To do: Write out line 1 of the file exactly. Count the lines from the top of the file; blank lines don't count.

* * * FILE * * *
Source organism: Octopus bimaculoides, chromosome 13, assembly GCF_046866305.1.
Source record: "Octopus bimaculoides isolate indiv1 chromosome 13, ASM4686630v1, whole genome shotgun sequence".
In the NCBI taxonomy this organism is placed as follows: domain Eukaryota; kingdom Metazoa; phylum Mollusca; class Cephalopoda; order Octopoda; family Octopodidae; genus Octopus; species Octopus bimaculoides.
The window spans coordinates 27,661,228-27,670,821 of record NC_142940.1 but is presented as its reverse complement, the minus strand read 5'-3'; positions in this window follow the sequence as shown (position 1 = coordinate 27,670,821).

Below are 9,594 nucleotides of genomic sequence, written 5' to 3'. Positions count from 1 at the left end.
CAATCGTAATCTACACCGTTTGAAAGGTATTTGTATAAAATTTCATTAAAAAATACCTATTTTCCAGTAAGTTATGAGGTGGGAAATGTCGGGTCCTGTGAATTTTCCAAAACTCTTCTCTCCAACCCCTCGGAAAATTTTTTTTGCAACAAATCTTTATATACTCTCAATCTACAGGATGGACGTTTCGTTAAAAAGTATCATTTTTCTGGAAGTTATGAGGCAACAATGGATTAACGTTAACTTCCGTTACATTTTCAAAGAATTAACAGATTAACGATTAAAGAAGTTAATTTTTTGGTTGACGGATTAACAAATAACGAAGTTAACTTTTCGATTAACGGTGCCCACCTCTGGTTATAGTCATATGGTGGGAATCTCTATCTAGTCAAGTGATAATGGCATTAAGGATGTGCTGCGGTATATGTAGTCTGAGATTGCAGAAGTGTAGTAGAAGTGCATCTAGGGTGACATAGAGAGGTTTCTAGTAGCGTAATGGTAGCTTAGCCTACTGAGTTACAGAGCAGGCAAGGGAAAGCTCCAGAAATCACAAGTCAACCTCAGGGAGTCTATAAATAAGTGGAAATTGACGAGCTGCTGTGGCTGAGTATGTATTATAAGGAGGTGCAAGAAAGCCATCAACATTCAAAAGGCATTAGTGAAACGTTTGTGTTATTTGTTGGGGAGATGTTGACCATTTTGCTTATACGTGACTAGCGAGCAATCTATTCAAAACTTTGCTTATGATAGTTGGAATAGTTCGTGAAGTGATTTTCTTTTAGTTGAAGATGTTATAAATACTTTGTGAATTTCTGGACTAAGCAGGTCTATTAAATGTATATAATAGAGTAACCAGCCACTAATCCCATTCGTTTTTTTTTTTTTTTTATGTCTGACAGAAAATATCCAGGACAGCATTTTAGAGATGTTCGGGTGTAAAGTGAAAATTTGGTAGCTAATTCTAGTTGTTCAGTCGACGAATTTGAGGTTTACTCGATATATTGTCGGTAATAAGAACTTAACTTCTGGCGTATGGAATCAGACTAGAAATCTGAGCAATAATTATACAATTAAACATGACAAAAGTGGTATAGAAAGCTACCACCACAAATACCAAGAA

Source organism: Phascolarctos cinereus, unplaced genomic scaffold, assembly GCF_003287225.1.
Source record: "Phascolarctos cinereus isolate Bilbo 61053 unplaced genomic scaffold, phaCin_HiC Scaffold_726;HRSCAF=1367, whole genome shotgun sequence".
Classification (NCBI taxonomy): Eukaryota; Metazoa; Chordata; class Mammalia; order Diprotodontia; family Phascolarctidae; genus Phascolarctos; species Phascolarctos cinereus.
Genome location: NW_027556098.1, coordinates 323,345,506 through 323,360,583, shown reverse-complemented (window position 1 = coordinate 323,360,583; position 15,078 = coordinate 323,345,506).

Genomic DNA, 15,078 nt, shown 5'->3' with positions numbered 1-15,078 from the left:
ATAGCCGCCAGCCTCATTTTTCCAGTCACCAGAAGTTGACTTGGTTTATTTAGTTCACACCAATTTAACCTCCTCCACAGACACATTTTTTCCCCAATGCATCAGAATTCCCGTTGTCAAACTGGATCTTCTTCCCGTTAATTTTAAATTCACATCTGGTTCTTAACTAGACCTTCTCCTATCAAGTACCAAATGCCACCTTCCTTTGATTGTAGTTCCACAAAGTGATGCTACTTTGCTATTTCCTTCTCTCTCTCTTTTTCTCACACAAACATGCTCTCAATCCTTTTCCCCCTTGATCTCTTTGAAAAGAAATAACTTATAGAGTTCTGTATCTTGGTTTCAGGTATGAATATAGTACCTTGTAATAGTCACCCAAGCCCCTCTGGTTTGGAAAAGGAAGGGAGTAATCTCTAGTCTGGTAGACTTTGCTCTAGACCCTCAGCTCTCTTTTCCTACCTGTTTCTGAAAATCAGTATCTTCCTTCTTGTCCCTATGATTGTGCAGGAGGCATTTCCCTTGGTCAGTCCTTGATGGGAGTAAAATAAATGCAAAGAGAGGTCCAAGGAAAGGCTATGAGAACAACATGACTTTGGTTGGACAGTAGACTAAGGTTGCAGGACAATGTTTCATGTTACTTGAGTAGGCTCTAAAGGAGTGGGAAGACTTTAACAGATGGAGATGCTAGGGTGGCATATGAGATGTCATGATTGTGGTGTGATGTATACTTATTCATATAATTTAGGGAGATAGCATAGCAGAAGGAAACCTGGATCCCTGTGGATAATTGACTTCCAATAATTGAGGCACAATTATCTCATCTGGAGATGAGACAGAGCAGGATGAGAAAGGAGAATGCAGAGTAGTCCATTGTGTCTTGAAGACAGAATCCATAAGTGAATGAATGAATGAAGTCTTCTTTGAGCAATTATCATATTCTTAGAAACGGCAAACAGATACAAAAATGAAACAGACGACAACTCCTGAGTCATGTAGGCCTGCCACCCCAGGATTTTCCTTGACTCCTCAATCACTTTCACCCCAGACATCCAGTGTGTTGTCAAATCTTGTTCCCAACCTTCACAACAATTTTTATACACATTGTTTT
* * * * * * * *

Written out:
Source organism: Octopus bimaculoides, chromosome 13, assembly GCF_046866305.1.